I’m just dropping by here quickly to record for whoever reads these things that I will have a short story in the upcoming anthology, We Are All Thieves of Somebody’s Future, from Air and Nothingness Press. Right now, it’s scheduled for a May 2024 launch, and I think there will be a limited number of copies printed and available only from the publisher, so be on the lookout for more to ensure you can get yours.
My story is called “Starlight Vigil,” and it has a special place in my heart because I was experimenting with time’s role in storytelling structure. If you’ve ever heard me get nerdy about fiction-writing craft, you might know I have a thing for nonlinear storytelling. It’s something of a faux pas and goes against the grain of conventional wisdom, but I don’t care. Extended flashbacks? Love them. Time dilation? Yes please. Chronology distortion? Uh huh.
In “Starlight Vigil,” I wanted to tell a simple story with a heart rooted in one heroic character’s sacrifice, and I wanted to present the story in such a way that we focus not on the fact that a character has died (not a spoiler; it’s the opening lines of the story), but why, the effect their life has on the others who continue, and the legacy their sacrifice creates.
My hope is that, because of the perspective and the presentation given to the events in this story through a nonlinear, multidirectional timeline, readers might see a tragic story through a lens of hope.
The non-nerdy description of my story is that a micrometeorite punches a hole in a generation ship carrying the last of humanity, and an engineer sacrifices herself to save the vessel—presented out of order and in reverse as well as forward.
Anyway, I hope you’ll consider picking up a copy of this anthology when it’s available, and I hope you enjoy my story as well as the pieces by the other authors. I’m eager to read them, myself.
There is a popular sentiment that stories, like life, are about the journey, not the ending. I think good fiction has to differentiate itself from life, so stories are about the journey and the ending.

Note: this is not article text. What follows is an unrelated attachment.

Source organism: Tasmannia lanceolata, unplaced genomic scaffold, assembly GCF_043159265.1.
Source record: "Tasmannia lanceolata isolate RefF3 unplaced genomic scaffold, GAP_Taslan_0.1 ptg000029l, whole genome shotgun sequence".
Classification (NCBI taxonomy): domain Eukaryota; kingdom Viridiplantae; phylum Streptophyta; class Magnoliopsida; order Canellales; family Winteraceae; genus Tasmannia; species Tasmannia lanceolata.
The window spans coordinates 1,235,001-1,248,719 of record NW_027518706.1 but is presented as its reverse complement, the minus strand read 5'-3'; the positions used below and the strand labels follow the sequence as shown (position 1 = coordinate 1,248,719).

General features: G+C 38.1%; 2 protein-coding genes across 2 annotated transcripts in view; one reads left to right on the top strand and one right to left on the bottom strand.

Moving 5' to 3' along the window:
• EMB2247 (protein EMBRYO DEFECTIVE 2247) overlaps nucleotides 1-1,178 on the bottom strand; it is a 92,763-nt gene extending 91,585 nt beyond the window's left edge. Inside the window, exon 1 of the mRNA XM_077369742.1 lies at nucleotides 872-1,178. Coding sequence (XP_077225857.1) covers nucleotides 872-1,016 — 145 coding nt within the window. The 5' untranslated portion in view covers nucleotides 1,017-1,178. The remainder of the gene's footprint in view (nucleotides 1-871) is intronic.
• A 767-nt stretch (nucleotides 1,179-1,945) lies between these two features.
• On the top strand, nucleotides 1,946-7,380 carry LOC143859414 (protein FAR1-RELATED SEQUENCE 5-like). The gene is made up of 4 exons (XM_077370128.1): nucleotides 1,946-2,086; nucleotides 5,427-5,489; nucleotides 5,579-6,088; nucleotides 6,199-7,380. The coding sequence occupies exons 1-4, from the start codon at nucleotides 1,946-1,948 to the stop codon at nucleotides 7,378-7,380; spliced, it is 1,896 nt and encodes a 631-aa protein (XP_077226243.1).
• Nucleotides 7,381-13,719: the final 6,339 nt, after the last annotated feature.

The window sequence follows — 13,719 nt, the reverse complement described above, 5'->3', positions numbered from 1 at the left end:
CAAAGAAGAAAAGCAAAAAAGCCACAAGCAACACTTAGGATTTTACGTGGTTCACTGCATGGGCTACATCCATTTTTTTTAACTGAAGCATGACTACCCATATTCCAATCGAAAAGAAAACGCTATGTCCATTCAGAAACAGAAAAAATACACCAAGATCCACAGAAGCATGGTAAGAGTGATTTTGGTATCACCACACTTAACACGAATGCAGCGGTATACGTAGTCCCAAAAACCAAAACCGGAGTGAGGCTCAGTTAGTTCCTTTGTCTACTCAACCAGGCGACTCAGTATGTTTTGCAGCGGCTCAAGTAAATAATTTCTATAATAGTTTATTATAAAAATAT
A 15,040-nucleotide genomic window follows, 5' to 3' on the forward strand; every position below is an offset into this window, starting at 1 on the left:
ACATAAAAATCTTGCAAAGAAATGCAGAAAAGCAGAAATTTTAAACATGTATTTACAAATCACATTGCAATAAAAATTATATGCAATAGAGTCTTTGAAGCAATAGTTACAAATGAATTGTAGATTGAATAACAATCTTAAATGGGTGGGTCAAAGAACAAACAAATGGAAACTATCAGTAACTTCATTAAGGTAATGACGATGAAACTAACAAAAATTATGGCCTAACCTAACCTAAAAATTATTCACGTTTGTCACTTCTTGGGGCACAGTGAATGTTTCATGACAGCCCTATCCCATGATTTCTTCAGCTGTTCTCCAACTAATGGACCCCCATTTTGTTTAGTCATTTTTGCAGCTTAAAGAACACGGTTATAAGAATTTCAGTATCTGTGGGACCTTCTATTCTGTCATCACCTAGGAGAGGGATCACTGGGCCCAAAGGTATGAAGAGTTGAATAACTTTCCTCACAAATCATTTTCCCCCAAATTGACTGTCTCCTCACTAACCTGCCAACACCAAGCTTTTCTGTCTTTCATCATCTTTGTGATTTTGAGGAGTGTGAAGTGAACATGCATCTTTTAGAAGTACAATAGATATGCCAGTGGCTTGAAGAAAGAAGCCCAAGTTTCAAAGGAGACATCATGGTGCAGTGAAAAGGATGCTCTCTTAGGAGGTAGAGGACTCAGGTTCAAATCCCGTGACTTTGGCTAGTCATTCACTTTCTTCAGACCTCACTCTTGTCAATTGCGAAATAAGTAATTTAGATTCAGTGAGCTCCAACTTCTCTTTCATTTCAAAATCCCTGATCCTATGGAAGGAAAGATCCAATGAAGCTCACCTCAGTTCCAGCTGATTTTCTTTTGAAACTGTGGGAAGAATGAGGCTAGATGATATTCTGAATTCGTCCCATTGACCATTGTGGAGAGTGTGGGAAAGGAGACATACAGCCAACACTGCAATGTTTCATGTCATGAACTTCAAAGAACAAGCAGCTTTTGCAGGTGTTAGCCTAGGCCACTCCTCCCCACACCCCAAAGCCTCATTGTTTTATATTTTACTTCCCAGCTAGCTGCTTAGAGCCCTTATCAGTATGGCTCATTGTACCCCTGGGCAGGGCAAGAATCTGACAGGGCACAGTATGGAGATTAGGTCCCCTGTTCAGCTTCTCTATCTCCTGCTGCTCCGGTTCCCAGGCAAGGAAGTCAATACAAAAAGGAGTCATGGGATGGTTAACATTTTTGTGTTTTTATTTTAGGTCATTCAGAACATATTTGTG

Maybe I’m hopelessly morbid, but I think about death all the time. I know I’m not the only one, but how I’m going to check out is constantly on my mind. It doesn’t frighten me or stop me from living, but like a good story, I do want to know how it all ends. Like reading a good story, though, I’m not eager to get there. It’s a paradox. I don’t want it to end.
(Update: I mention below that I recommend the first two books in this series, but I no longer feel that way, since I discovered Dan Simons is a terrible human being and I believe we not only can’t separate the artist from the art but that we shouldn’t. Maybe that’s a blog for another time, but suffice it to say I can’t endorse the work of anyone who distorts American ideals and espouses beliefs that hurt innocent people simply trying to live happy, fulfilling lives the best way they can.)
I acknowledge it’s unfair of me to review Dan Simmons’ entire Hyperion Cantos together because it’s a long, complex journey with highs and lows in terms of both narrative drama and writing quality. In many ways, it’s less a four-book series, and more a duology of duologies. Unfortunately, the first two books are far superior than the latter two, which mainly serve to button up the universe. If these books interest you at all, I might recommend reading only the first two; however, the Endymion books might compel you, and you might find yourself beginning to resent them and questioning whether it was worth beginning the series in the first place.
Last night, I watched Passengers, the film starring Chris Pratt and Jennifer Lawrence whose characters wake up far too early on a colonial spaceship that’s en route to a new planet. I think it’s a film that certainly has its flaws but is ultimately worth a viewing for any fan of character-driven science-fiction. It’s a film that, given a fair shake, deserves attention for some solid storytelling and acting. But critics panned it.
With such an interesting premise and two of Hollywood’s biggest stars, you might think it was a solid bet. So what happened?
It’s conjecture, and a film’s failure and success is contingent on innumerable factors, but I think Passengers is another film where the critics got it wrong. What’s more, the film sufficiently and specifically addresses the most substantial problems in the second half, which makes me wonder if the critics who panned it checked out after a major development in the first half in which a character does something utterly, morally repugnant, something that is a huge risk in the realm of storytelling, something good stories have to do to be memorable and effective.
I spoil the hell out of the film below, so if you haven’t seen it and plan to, you may want to wait to read this until you do. But before you go, the bottom line is Passengers is a wonderful film, and you should watch it. If you’re interested, don’t be like me and let the critics dissuade you.